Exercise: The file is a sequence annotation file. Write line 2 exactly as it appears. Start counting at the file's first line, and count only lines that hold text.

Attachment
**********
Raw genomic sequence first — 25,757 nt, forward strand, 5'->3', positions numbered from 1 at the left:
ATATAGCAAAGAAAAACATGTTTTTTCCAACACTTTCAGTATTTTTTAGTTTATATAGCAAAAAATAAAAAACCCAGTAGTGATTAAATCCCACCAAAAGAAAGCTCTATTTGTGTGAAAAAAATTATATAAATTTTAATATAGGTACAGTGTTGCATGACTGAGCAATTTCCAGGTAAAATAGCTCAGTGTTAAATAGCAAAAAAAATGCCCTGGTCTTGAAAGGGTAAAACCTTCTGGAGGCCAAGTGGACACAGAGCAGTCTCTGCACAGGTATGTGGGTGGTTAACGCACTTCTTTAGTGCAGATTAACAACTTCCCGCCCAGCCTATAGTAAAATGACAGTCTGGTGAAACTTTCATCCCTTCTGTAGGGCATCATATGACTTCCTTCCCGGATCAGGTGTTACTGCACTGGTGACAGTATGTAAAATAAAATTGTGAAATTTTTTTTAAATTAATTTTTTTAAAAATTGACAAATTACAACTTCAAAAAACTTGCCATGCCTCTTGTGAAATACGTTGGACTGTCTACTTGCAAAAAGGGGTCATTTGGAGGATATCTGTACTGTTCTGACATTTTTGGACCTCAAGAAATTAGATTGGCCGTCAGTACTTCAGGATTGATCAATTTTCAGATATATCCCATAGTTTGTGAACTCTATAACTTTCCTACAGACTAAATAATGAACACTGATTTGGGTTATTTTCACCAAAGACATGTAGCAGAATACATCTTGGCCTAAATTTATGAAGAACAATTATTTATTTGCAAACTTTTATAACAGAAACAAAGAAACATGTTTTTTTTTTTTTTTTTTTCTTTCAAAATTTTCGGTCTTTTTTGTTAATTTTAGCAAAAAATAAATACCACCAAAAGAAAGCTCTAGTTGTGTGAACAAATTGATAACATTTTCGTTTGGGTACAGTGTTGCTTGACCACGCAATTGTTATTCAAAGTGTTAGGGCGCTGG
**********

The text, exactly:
ATATAGCAAAGAAAAACATGTTTTTTCCAACACTTTCAGTATTTTTTAGTTTATATAGCAAAAAATAAAAAACCCAGTAGTGATTAAATCCCACCAAAAGAAAGCTCTATTTGTGTGAAAAAAATTATATAAATTTTAATATAGGTACAGTGTTGCATGACTGAGCAATTTCCAGGTAAAATAGCTCAGTGTTAAATAGCAAAAAAAATGCCCTGGTCTTGAAAGGGTAAAACCTTCTGGAGGCCAAGTGGACACAGAGCAGTCTCTGCACAGGTATGTGGGTGGTTAACGCACTTCTTTAGTGCAGATTAACAACTTCCCGCCCAGCCTATAGTAAAATGACAGTCTGGTGAAACTTTCATCCCTTCTGTAGGGCATCATATGACTTCCTTCCCGGATCAGGTGTTACTGCACTGGTGACAGTATGTAAAATAAAATTGTGAAATTTTTTTTAAATTAATTTTTTTAAAAATTGACAAATTACAACTTCAAAAAACTTGCCATGCCTCTTGTGAAATACGTTGGACTGTCTACTTGCAAAAAGGGGTCATTTGGAGGATATCTGTACTGTTCTGACATTTTTGGACCTCAAGAAATTAGATTGGCCGTCAGTACTTCAGGATTGATCAATTTTCAGATATATCCCATAGTTTGTGAACTCTATAACTTTCCTACAGACTAAATAATGAACACTGATTTGGGTTATTTTCACCAAAGACATGTAGCAGAATACATCTTGGCCTAAATTTATGAAGAACAATTATTTATTTGCAAACTTTTATAACAGAAACAAAGAAACATGTTTTTTTTTTTTTTTTTTTCTTTCAAAATTTTCGGTCTTTTTTGTTAATTTTAGCAAAAAATAAATACCACCAAAAGAAAGCTCTAGTTGTGTGAACAAATTGATAACATTTTCGTTTGGGTACAGTGTTGCTTGACCACGCAATTGTTATTCAAAGTGTTAGGGCGCTGG